“Aviation offers a type of freedom, movement and travel that nothing can surpass,”
notes David Turner, recent Midland College Aviation Maintenance Technology graduate.
Turner has had an affinity for airplanes and flying most of his life; however, his
chosen career has nothing to do with airplanes or flying. For the past 46 years, Turner
has been a practicing orthodontist!
He grew up in San Antonio and graduated from Thomas Edison High School in 1962. Turner’s
first experience with a community college was at San Antonio College, where he attended
before transferring to the University of Texas (UT) in Austin. In 1969 Turner graduated
from the University of Texas School of Dentistry in Houston and joined the U.S. Army
as a commissioned officer stationed at Fort Knox, KY and spent one tour in Vietnam.
He served in the U.S. Army two years on active duty and five years on active reserve.
It was during his time in the Army that Turner took flying lessons and obtained his
private pilot license in 1970 at Fort Knox.
“I kept my pilot license while I was in private practice in San Antonio and a member
of the faculty at UT Dental School in Houston, but I didn’t do much flying” explained
Turner. “Then when I moved to Odessa in 1997, a friend encouraged me to begin flying
again. The weather in West Texas was certainly more conducive for flying that in Houston!”
Turner once again entered private dental practice in the Midland/Odessa area and enjoyed
flying in his spare time. Between 2000 and 2016, he and two other partners owned a
“Each year, the plane required an annual inspection and other service,” said Turner.
“The inspections on the planes are much more detailed than inspections for our cars.
My two other partners had to quit flying for health-related issues. In 2016, when
the annual inspection was due, I could not afford the cost of required maintenance,
and had to sell the plane. That was when I decided that if I was ever going to have
a plane again, I needed to know how to maintain it and inspect it correctly,”
Turner did some research and found that he could train to be a licensed airplane mechanic
right here in the Permian Basin. In the spring of 2017, he met Tommy Brannon, chair
of the Midland College (MC) Aviation Maintenance program, and then he made an appointment
to see MC Advisor Dawn Finley. Finley found out that he was a Vietnam-era veteran,
and she put him in touch with the MC Veteran’s Assistance Office, where he was able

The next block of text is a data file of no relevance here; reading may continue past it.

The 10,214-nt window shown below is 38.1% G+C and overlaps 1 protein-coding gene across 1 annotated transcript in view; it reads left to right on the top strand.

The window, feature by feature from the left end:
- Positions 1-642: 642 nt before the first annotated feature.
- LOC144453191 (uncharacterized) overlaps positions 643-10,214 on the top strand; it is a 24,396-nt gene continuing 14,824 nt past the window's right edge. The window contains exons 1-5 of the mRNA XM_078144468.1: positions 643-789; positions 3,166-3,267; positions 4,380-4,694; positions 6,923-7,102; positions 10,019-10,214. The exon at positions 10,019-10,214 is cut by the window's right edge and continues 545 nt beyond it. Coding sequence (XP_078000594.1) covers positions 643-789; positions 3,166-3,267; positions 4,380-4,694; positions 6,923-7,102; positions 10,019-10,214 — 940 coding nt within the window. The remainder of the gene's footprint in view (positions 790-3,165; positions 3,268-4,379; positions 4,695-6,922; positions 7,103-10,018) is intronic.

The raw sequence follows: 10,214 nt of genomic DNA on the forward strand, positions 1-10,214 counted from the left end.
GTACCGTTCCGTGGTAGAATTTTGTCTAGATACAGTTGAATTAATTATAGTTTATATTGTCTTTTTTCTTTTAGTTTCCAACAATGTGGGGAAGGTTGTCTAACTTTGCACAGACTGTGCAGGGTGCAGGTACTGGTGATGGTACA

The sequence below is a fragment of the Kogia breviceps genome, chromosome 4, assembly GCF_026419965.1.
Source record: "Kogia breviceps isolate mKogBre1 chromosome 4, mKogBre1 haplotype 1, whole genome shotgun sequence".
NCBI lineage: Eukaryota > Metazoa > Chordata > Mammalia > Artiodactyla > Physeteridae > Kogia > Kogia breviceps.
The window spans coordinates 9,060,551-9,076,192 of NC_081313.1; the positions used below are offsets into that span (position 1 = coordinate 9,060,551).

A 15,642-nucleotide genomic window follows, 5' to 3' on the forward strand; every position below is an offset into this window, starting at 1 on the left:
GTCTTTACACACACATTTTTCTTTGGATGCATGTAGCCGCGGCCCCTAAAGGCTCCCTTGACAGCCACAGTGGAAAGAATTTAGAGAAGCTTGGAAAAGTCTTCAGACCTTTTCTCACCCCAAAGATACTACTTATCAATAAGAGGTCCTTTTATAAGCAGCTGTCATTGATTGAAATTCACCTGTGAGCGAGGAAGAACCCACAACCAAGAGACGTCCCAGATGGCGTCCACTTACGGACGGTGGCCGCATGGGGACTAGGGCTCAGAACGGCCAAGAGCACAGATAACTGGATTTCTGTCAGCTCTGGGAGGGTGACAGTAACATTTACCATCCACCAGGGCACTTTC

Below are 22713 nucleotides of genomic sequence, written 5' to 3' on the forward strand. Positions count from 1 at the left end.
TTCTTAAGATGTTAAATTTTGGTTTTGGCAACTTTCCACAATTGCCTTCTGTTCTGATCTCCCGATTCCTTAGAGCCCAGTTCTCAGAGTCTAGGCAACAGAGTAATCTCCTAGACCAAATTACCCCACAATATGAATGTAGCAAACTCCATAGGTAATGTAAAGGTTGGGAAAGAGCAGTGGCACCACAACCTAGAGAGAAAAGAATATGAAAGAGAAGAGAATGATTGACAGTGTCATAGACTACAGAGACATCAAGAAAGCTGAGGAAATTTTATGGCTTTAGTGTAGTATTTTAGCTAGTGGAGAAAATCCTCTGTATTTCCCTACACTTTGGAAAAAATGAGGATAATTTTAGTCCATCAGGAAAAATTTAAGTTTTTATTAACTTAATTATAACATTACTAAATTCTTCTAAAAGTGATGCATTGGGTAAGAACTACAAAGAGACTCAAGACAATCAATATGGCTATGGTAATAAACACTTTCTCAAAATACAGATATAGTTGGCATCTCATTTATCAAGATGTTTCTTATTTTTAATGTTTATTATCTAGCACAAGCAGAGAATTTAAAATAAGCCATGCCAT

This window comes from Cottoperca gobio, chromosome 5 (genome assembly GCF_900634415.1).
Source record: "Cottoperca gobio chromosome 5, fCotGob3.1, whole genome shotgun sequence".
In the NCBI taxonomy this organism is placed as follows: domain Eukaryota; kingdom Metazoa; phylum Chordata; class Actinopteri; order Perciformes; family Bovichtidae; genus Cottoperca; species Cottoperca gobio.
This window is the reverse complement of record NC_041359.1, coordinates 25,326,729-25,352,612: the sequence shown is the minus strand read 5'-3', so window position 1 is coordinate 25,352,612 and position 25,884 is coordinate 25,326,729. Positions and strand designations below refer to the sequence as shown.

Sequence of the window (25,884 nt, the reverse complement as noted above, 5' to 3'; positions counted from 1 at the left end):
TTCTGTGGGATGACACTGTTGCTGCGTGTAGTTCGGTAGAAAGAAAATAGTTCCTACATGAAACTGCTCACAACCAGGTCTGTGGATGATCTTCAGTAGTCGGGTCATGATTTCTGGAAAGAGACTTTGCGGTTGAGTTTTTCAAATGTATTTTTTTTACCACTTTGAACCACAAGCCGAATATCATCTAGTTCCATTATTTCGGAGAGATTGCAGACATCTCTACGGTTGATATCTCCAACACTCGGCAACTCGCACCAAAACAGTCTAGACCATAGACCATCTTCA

to receive a scholarship for tuition through the Texas Veterans Commission’s Hazlewood
“I started Midland College’s Aviation Maintenance Technology program in August 2017,”
stated Turner. “A year after that, I obtained my FAA Powerplant mechanic license.
Then, I continued in the program another year, and I’ll take the FAA written exam
for an Airframe license soon. So, within two short years from the time I started taking
classes at Midland College, I’ll have both FAA mechanic licenses. You can’t beat that
timeframe! It took me four years of undergraduate school, four years of dental school
and three years of residency before I could become an orthodontist!”
During his time in MC’s Aviation Maintenance program, Turner was an inspiration to
other students and a favorite among program personnel.
“Being a semi-retired orthodontist, David brought a tremendous amount of maturity,
determination and character to our program,” said Tommy Branon. “He was a great influence
to all of our students. He constantly encouraged students to finish the program and
to study for and take the FAA exams. And, he blessed all of us with donuts, burritos
and kolaches every Wednesday!”
Turner recently sold his dental practice and is only working a few days each month.
He isn’t sure where he will seek employment as an aircraft technician, but he said
that at the minimum, he will be able to service his own plane.
Turner and his wife Krista are the parents of three boys—the youngest passed away
at the age of 37 with metastatic colon cancer. The couple also have eight grandchildren
ranging from third grade to medical school.
At a time in life when most people are thinking of retirement and slowing down, David
Turner took a 180-degree turn in his career to learn a skill that will enable him
to enjoy his passion for flying.